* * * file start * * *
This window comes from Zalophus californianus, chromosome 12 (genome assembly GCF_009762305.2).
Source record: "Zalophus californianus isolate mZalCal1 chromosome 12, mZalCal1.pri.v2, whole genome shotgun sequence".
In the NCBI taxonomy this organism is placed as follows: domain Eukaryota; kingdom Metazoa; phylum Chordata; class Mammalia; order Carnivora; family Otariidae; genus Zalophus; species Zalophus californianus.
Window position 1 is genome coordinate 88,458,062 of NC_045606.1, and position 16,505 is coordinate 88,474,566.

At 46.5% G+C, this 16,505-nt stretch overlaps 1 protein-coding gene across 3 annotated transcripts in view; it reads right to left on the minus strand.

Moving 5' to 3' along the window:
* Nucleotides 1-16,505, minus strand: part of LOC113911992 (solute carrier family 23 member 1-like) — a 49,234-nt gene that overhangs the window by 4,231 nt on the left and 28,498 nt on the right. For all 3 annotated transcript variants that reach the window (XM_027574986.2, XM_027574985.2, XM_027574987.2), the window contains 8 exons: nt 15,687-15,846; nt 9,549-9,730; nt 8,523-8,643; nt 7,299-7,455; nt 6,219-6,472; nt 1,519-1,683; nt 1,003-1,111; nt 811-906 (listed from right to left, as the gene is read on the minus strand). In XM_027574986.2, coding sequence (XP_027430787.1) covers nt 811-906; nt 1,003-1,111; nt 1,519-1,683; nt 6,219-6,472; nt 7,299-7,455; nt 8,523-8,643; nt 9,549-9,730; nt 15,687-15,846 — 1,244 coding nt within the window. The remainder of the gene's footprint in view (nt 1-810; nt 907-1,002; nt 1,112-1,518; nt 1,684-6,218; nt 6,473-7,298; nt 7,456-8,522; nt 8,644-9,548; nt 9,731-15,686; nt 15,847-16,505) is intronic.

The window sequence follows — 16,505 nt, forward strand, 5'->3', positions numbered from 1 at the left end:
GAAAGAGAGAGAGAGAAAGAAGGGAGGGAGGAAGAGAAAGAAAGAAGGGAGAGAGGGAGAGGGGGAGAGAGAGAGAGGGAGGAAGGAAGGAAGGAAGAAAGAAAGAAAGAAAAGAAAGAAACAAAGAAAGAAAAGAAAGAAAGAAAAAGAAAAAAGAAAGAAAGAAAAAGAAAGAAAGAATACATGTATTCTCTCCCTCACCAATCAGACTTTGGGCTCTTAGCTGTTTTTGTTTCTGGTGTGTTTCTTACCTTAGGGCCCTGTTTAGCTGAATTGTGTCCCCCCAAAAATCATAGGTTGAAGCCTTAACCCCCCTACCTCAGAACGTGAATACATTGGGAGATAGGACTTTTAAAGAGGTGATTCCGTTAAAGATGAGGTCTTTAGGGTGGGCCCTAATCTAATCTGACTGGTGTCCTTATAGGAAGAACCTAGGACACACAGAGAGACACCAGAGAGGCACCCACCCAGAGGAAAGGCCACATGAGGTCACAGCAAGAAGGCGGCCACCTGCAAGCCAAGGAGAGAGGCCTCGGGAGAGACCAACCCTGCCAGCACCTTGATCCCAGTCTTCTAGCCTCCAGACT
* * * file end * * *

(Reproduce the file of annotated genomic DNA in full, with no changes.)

This window comes from Zalophus californianus, chromosome 12 (genome assembly GCF_009762305.2).
Source record: "Zalophus californianus isolate mZalCal1 chromosome 12, mZalCal1.pri.v2, whole genome shotgun sequence".
In the NCBI taxonomy this organism is placed as follows: domain Eukaryota; kingdom Metazoa; phylum Chordata; class Mammalia; order Carnivora; family Otariidae; genus Zalophus; species Zalophus californianus.
Window position 1 is genome coordinate 88,458,062 of NC_045606.1, and position 16,505 is coordinate 88,474,566.

At 46.5% G+C, this 16,505-nt stretch overlaps 1 protein-coding gene across 3 annotated transcripts in view; it reads right to left on the minus strand.

Moving 5' to 3' along the window:
* Nucleotides 1-16,505, minus strand: part of LOC113911992 (solute carrier family 23 member 1-like) — a 49,234-nt gene that overhangs the window by 4,231 nt on the left and 28,498 nt on the right. For all 3 annotated transcript variants that reach the window (XM_027574986.2, XM_027574985.2, XM_027574987.2), the window contains 8 exons: nt 15,687-15,846; nt 9,549-9,730; nt 8,523-8,643; nt 7,299-7,455; nt 6,219-6,472; nt 1,519-1,683; nt 1,003-1,111; nt 811-906 (listed from right to left, as the gene is read on the minus strand). In XM_027574986.2, coding sequence (XP_027430787.1) covers nt 811-906; nt 1,003-1,111; nt 1,519-1,683; nt 6,219-6,472; nt 7,299-7,455; nt 8,523-8,643; nt 9,549-9,730; nt 15,687-15,846 — 1,244 coding nt within the window. The remainder of the gene's footprint in view (nt 1-810; nt 907-1,002; nt 1,112-1,518; nt 1,684-6,218; nt 6,473-7,298; nt 7,456-8,522; nt 8,644-9,548; nt 9,731-15,686; nt 15,847-16,505) is intronic.

The window sequence follows — 16,505 nt, forward strand, 5'->3', positions numbered from 1 at the left end:
GAAAGAGAGAGAGAGAAAGAAGGGAGGGAGGAAGAGAAAGAAAGAAGGGAGAGAGGGAGAGGGGGAGAGAGAGAGAGGGAGGAAGGAAGGAAGGAAGAAAGAAAGAAAGAAAAGAAAGAAACAAAGAAAGAAAAGAAAGAAAGAAAAAGAAAAAAGAAAGAAAGAAAAAGAAAGAAAGAATACATGTATTCTCTCCCTCACCAATCAGACTTTGGGCTCTTAGCTGTTTTTGTTTCTGGTGTGTTTCTTACCTTAGGGCCCTGTTTAGCTGAATTGTGTCCCCCCAAAAATCATAGGTTGAAGCCTTAACCCCCCTACCTCAGAACGTGAATACATTGGGAGATAGGACTTTTAAAGAGGTGATTCCGTTAAAGATGAGGTCTTTAGGGTGGGCCCTAATCTAATCTGACTGGTGTCCTTATAGGAAGAACCTAGGACACACAGAGAGACACCAGAGAGGCACCCACCCAGAGGAAAGGCCACATGAGGTCACAGCAAGAAGGCGGCCACCTGCAAGCCAAGGAGAGAGGCCTCGGGAGAGACCAACCCTGCCAGCACCTTGATCCCAGTCTTCTAGCCTCCAGACT